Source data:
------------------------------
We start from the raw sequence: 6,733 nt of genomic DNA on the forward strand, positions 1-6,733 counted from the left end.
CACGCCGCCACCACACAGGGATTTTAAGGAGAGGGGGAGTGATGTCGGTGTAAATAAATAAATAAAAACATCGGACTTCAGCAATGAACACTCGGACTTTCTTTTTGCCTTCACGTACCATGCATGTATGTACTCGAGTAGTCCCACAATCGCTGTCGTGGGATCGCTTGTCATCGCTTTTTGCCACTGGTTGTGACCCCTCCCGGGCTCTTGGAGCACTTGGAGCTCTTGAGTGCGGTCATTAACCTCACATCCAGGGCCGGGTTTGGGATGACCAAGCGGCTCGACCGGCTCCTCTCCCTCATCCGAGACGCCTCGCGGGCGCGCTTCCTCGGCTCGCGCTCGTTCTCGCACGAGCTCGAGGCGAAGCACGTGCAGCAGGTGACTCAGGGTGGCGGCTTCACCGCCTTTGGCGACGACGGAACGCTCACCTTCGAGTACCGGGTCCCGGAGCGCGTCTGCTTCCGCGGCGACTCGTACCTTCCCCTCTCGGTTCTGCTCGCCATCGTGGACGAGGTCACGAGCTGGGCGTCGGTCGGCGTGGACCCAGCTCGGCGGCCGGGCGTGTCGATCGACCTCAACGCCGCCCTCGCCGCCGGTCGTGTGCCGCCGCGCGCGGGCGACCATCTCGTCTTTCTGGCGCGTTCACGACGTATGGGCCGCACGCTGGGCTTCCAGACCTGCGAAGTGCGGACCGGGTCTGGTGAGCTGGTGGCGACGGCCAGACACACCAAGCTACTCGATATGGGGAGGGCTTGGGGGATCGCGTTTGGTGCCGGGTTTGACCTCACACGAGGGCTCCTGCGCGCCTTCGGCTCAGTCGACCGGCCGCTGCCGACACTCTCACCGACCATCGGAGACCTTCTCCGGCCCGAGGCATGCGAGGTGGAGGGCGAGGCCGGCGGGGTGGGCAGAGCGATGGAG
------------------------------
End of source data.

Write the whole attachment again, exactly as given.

We start from the raw sequence: 6,733 nt of genomic DNA on the forward strand, positions 1-6,733 counted from the left end.
CACGCCGCCACCACACAGGGATTTTAAGGAGAGGGGGAGTGATGTCGGTGTAAATAAATAAATAAAAACATCGGACTTCAGCAATGAACACTCGGACTTTCTTTTTGCCTTCACGTACCATGCATGTATGTACTCGAGTAGTCCCACAATCGCTGTCGTGGGATCGCTTGTCATCGCTTTTTGCCACTGGTTGTGACCCCTCCCGGGCTCTTGGAGCACTTGGAGCTCTTGAGTGCGGTCATTAACCTCACATCCAGGGCCGGGTTTGGGATGACCAAGCGGCTCGACCGGCTCCTCTCCCTCATCCGAGACGCCTCGCGGGCGCGCTTCCTCGGCTCGCGCTCGTTCTCGCACGAGCTCGAGGCGAAGCACGTGCAGCAGGTGACTCAGGGTGGCGGCTTCACCGCCTTTGGCGACGACGGAACGCTCACCTTCGAGTACCGGGTCCCGGAGCGCGTCTGCTTCCGCGGCGACTCGTACCTTCCCCTCTCGGTTCTGCTCGCCATCGTGGACGAGGTCACGAGCTGGGCGTCGGTCGGCGTGGACCCAGCTCGGCGGCCGGGCGTGTCGATCGACCTCAACGCCGCCCTCGCCGCCGGTCGTGTGCCGCCGCGCGCGGGCGACCATCTCGTCTTTCTGGCGCGTTCACGACGTATGGGCCGCACGCTGGGCTTCCAGACCTGCGAAGTGCGGACCGGGTCTGGTGAGCTGGTGGCGACGGCCAGACACACCAAGCTACTCGATATGGGGAGGGCTTGGGGGATCGCGTTTGGTGCCGGGTTTGACCTCACACGAGGGCTCCTGCGCGCCTTCGGCTCAGTCGACCGGCCGCTGCCGACACTCTCACCGACCATCGGAGACCTTCTCCGGCCCGAGGCATGCGAGGTGGAGGGCGAGGCCGGCGGGGTGGGCAGAGCGATGGAG